Organizing

Classroom03

Things are now set up and ready. It took about 2 days and I was constantly flip flopping between setting the class up “my way” or having just a shell of a set up and letting the students make it their own. I think I sort of compromised. The walls are going to be their own, all I’m going to suggest are the categories for the cork boards. Seating will be as mobile as possible. Groups of 4, theatre style, schoolroom style. It depends on what we’re doing. I anticipate moving the furniture frequently. Desks also are “turned in” with the storage on the inside. There are a number of reasons for this. In grade 6 students are assigned lockers so the most they’ll have to being to class are 2 subjects worth of materials. The second reason for this is that as we move to a BYOD setting, bringing less to class means bringing more.

I decided that the teacher desk was taking up a lot of space in some of the traditional class layouts. I’m going to try having it face the wall to keep it out of the way. See all that empty shelf space at the back of the photo? I dumped the dictionaries and atlas’ in the storage room. Others are welcome to them. I did the same with the filing cabinet. Everything I have worth keeping has been scanned to a PDF and sits on a series of hard drives, redundantly backed up, or Evernote, often both. Everything else I might need exists online. Everything.

So it looks a bit sparse right now. We’ll check in a week from now to see what it looks like.

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4 Comments on “Organizing”

  1. There is something about seeing a classroom at the ready that is exciting. It is definitely the teacher in me. I will never get tired of seeing a classroom set up.

    As you know, I had a grade 6 class once per 5 day cycle for one full day during the last school year. For May and June during the year, I arrived early at school, and using a deck of cards randomly arranged each group of four for the day and identified a leader in each group. The students loved it!

    Not only did I notice a marked improvement in collaboration and communication during these days, I was thrilled to witness how each and every student in the class (25) not only were accepting of the arrangement but were thrilled to see their “leader” name on the list each week.

    I have a “groups of 4” research article from the 80s I used to frame my thinking about classroom desk arrangement. In the article it has just a few basic “norms” for learners to abide by. Some of which are as follows:

    1. Work with your group members to answer and solve the questions that arise in your group during each day.

    2. Ask the teacher for clarification to a question you may have only when all of the members of your group of four are not able to answer the question.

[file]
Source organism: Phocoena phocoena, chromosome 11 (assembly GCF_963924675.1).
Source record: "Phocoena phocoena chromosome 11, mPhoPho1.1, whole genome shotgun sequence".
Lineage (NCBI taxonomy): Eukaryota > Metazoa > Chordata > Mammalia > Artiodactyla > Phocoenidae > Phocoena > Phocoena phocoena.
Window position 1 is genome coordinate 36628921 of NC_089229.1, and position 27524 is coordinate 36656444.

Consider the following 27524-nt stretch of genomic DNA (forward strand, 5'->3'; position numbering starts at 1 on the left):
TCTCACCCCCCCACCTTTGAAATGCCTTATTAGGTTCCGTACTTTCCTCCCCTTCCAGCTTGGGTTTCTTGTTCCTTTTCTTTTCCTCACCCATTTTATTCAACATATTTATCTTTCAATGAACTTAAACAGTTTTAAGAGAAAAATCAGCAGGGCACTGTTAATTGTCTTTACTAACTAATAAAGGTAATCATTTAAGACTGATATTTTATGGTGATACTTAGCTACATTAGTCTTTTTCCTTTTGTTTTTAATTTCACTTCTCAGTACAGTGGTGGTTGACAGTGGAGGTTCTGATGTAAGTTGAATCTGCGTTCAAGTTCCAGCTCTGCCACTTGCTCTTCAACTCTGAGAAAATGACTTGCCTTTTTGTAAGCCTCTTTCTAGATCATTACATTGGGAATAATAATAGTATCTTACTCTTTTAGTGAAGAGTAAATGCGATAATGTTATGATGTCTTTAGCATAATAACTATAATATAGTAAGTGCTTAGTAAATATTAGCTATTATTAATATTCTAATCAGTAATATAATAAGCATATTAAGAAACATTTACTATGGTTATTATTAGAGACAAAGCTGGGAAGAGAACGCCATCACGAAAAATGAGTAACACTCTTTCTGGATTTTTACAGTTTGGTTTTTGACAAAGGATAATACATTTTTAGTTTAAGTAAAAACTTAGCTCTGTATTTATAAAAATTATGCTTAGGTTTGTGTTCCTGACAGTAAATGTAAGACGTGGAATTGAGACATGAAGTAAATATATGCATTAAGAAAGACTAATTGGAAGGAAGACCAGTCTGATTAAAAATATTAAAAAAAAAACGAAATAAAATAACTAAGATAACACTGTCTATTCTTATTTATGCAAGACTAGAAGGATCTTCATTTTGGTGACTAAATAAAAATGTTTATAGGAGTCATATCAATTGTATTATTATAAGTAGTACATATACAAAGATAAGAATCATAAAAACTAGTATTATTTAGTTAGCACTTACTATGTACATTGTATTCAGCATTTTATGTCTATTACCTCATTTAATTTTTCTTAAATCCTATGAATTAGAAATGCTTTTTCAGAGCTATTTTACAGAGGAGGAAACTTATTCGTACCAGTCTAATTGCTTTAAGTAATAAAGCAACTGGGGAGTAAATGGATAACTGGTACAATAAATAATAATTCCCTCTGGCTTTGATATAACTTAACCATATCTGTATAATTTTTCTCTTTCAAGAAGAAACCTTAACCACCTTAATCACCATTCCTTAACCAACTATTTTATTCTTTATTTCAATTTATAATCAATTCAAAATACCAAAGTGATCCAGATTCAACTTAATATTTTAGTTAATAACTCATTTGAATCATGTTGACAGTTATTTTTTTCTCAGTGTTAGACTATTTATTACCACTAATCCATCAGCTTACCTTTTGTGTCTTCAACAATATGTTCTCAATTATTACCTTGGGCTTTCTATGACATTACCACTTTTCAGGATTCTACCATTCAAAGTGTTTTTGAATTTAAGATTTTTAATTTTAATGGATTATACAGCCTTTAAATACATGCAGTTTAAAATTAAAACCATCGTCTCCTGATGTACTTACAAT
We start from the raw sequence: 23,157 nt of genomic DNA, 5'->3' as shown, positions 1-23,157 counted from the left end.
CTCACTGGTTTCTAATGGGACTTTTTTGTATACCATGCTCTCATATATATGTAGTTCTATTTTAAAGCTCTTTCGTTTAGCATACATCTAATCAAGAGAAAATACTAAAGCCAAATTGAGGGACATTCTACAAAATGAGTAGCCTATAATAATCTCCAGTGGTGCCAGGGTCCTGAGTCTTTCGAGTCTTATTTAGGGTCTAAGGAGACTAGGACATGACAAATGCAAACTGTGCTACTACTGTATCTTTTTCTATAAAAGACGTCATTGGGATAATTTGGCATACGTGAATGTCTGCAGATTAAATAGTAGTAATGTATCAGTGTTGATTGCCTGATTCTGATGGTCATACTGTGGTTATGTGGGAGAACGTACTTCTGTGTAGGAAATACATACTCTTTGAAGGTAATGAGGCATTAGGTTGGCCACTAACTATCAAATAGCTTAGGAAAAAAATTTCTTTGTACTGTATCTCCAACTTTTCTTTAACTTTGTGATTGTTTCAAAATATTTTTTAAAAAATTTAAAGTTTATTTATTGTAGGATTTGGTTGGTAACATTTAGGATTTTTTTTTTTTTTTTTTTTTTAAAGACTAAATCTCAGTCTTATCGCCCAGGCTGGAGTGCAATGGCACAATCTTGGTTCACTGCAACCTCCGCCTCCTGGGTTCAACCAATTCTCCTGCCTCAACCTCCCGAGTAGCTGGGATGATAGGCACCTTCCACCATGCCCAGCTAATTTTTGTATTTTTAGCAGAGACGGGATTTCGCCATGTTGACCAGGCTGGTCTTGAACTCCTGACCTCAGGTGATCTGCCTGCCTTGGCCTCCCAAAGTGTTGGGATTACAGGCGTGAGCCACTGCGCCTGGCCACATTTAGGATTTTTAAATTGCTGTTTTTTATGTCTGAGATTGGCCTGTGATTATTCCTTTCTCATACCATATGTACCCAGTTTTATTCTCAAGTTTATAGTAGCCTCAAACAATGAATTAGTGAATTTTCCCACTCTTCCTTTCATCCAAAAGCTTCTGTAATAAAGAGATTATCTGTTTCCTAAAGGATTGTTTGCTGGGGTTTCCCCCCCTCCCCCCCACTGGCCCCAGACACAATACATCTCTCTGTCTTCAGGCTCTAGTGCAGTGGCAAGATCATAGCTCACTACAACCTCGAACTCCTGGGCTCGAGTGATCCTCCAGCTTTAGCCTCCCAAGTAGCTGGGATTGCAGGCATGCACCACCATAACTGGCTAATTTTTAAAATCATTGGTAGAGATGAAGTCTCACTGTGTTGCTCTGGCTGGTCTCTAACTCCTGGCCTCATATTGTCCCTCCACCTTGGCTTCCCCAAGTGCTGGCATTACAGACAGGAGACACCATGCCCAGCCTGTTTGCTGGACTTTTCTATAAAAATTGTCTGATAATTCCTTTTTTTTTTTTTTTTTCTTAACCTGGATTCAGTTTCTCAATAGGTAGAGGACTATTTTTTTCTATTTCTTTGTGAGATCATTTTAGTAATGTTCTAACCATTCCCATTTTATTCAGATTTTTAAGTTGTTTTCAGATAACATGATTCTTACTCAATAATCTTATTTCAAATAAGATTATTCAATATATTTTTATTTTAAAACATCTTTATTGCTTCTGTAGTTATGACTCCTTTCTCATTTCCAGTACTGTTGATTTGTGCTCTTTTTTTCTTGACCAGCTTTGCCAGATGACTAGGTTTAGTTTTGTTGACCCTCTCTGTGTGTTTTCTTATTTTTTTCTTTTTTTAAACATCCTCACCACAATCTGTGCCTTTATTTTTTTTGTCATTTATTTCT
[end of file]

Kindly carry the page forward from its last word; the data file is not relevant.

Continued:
3. Respect the learning of each and every member of your group of four. (actually, I think this was the number one norm)

    In June I wished I had thought of (remembered) this type of arrangement earlier. It got so the students would peek in when they got off the bus and before class started to see which group they were in and if they were a leader that day. We did rearrange the room as needed during the day of learning but the group of four was our “base set-up” each and every start to the day.

    Here’s to a great start up for you and your groups of four sir!

    km

  2. Andrew Forgrave says:

    Very nice, Colin! Great to read this and looking forward to seeing further pics as things evolve! (I note that the grammarian in you added the -ly to Steve’s “Think Different.” Tough call, for sure!) Again, the very best to you on this year’s adventure!

  3. Colin, I love seeing your classroom set-up and reading Kent’s comment about it as well. I think that groups of 4 are ideal, and I often have students working in groups of four. My problem this year is that my class is HUGE and my room is on the smaller side, so groups of four don’t work well. The students would be tripping over each other. Right now, I have three long groups (basically 10 in each), but I plan on this changing throughout the year, and even sometimes day-by-day. Nothing is set in stone.

    Like you though, I did set-up the physical layout of the room, but the bulletin boards are for the students. I also think the physical layout will change once the students arrive. We shall see.

    I like your additional shelf space. I don’t have 1:1 computers, and I can’t do BYOD (at least not officially), so I do have more print resources on the shelf. I know that we’ll use them periodically, but I also know that we’ll not be using them all the time. They might switch with some of the materials in my cupboard. I want to see how things work once the students arrive. It’s always a work in progress … right?

    Thanks for giving me so much to think about!
    Aviva

    P.S. I struggled the most with assigning vs. not assigning seats. What did you do? I’d be curious to hear your thoughts on this!


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